Rum Ragged
Label: Independent
Album: The Hard Times
Tracks : 13
Website: www.rumragged.com

The Hard Times by Rum Ragged

The Hard Times is the latest album from Rum Ragged, one of the many great folk acts to hail from the Newfoundland area. Formed by Mark Manning (vocals and guitar) and vocalist and accordion player Aaron Collins in 2016, they have now expanded to include Anthony Chafe on bodhran and Michael Boone on banjo and bass. 

The opening track, Ladies Man is a good going song about courting six lassies at once (well, you do need one day off per week!).  It includes the fine musicality and nice soft harmonies which are prevalent throughout the album.

Bachelor’s Hall is a lovely, more sedate song with some nice accordion and guitar touches and with the fine harmonies to the fore once again. This is followed by the first tune set on the album and it bowls along at a cracking pace with the accordion taking the lead on Tom Brett’s and Bill Martin’s. It is a great, foot tapping set and perfectly played.

The Jim Payne song, Flesh and Blood is next up and it is unfortunately very relevant in today’s world. It asks the question “Why is the price of bread and milk so deer and flesh and blood so cheap?” and is once again beautifully performed. It is followed by a reading of the old poem, The Ragged Jacket, which fits the theme nicely.

Ron Hynes and Larry Foley’s fine song, Dirt Poor follows and it is another piece about the hardships of life for the working man and how lack of money doesn’t make you any less of a person.  The next song is the old classic, The Girls of Newfoundland and it is an absolute cracker of a song. From the opening guitar it catches your attention and tells its story as old as time. “You’ll find no girls to love you like the girls of Newfoundland” – simply gorgeous.

The Fox and the Hare has a nice accordion intro leading into a very wordy but humorous little ditty returning to the theme of courting, or the failures of it. The line “All the pretty little rabbits are engaging in their habits and they’ve all got a mate but me” sums it up perfectly. It is followed by another really beautiful song, Old Shoreline by Kat McLevey. It is a story about leaving and maybe returning with a story to tell. It has some nice harmonica and excellent guitar and banjo work that complement the vocals well.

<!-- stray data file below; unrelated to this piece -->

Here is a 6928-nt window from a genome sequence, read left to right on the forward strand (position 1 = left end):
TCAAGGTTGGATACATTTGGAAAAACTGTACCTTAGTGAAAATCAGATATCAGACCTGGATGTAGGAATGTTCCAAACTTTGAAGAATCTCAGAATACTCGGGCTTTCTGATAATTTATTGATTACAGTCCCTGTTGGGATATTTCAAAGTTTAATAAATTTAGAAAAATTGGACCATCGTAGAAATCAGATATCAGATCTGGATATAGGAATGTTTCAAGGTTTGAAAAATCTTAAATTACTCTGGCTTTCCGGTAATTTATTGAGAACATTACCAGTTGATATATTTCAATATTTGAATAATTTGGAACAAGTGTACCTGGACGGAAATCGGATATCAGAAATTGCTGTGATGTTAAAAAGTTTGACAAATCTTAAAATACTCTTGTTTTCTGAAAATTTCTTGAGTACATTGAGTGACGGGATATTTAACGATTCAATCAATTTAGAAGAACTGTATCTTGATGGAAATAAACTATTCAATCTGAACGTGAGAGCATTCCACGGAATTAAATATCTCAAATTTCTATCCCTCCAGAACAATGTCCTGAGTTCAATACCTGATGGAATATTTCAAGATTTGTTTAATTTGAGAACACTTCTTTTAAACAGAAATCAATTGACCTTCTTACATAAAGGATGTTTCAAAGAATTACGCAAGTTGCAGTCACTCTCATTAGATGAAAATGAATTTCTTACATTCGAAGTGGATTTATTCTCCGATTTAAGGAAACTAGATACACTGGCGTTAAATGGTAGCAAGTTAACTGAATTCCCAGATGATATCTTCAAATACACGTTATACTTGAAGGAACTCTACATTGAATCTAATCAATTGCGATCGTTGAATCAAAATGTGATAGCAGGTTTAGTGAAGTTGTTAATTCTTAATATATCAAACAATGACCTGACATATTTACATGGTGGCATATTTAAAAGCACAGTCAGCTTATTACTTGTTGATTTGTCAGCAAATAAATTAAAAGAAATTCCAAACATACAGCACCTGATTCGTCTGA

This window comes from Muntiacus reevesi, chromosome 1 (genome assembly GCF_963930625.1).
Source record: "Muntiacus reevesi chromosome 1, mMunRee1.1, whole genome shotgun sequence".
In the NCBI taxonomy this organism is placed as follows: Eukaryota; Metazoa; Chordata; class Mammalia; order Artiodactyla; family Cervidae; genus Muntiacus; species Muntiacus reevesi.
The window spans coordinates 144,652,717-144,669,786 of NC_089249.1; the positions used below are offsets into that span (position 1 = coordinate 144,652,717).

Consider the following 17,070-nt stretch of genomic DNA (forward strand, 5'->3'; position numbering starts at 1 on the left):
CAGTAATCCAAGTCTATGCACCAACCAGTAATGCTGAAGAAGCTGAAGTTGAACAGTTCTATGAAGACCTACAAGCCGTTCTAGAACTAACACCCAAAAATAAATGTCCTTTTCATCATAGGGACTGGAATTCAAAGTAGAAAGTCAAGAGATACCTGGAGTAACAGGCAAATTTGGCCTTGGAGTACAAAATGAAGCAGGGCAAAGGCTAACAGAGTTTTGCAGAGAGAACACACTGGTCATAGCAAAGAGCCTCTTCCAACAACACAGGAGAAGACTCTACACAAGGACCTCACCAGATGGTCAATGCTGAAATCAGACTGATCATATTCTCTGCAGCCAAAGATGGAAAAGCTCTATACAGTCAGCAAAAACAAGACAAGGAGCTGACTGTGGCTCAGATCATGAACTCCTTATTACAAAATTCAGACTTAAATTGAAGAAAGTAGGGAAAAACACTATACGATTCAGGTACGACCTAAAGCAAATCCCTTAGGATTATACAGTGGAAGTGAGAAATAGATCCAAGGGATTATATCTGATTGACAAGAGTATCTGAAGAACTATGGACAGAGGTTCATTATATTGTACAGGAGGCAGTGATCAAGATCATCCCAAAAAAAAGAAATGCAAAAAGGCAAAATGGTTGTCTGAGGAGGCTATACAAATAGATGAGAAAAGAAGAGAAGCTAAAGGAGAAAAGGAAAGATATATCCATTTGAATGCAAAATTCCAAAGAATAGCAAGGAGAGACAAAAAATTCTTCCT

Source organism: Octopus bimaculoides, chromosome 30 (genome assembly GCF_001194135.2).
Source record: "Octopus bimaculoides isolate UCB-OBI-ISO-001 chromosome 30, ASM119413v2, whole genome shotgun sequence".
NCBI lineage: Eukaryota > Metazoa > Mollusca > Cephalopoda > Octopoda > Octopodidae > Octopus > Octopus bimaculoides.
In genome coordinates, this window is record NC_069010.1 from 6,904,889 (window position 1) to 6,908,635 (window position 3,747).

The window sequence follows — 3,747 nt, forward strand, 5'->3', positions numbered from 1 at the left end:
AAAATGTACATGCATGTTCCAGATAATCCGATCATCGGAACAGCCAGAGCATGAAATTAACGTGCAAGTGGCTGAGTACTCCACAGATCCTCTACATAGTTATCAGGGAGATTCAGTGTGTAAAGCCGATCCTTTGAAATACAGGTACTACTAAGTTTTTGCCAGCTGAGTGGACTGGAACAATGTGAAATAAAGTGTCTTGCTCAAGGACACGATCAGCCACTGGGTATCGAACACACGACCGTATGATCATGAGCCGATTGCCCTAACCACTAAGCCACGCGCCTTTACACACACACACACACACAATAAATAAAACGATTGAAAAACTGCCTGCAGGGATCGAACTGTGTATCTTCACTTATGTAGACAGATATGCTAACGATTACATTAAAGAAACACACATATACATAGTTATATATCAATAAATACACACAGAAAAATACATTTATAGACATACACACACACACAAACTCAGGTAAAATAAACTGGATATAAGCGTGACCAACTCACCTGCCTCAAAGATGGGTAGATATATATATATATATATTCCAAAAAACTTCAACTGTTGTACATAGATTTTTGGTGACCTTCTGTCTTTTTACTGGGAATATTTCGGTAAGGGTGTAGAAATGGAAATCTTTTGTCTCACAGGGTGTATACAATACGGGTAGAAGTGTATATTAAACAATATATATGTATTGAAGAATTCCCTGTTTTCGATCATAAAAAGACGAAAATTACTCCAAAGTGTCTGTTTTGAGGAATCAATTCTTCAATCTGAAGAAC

For an album that is filled with fine harmonies and excellent musicianship, it is perhaps strange to say that my favourite track is one with just a single a cappela vocal. The Boys in Blue, an old song from the collection of Max F Hunter, is a simply spine-tingling and highly emotional piece and is one I will never tire of listening to.  It is beautifully sung and tells a heart-breaking tale of a sons return to his parents.

The Hard Times Song (Donahue/Aaron Collins) is up next and it is a good going, bouncy song that skips along with some great banjo and accordion backing and includes a nice key change before the sudden end. 

The Long Walk to Ferryland is another fine set of tunes with the banjo and accordion to the fore. Two traditional numbers are played either side of a Michael Boone tune and there is some more excellent banjo picking leading into a great final tune.

Another Fading Light is the second Jim Payne song on the album, this time about the changing world as a lighthouse becomes automated and people move on as the old ways fade away.  It is a very poignant song remembering “the days all of us were young” and it is a great way to close the album.

Produced by Billy Sutton and recorded at Pipetrack Productions in St. Johns, The Hard Times is an excellent album of fine tune sets and carefully chosen songs with fine folk vocals and it continues the rapid development of Rum Ragged as they represent the best that Newfoundland traditional music has to offer.



Hughie McNeill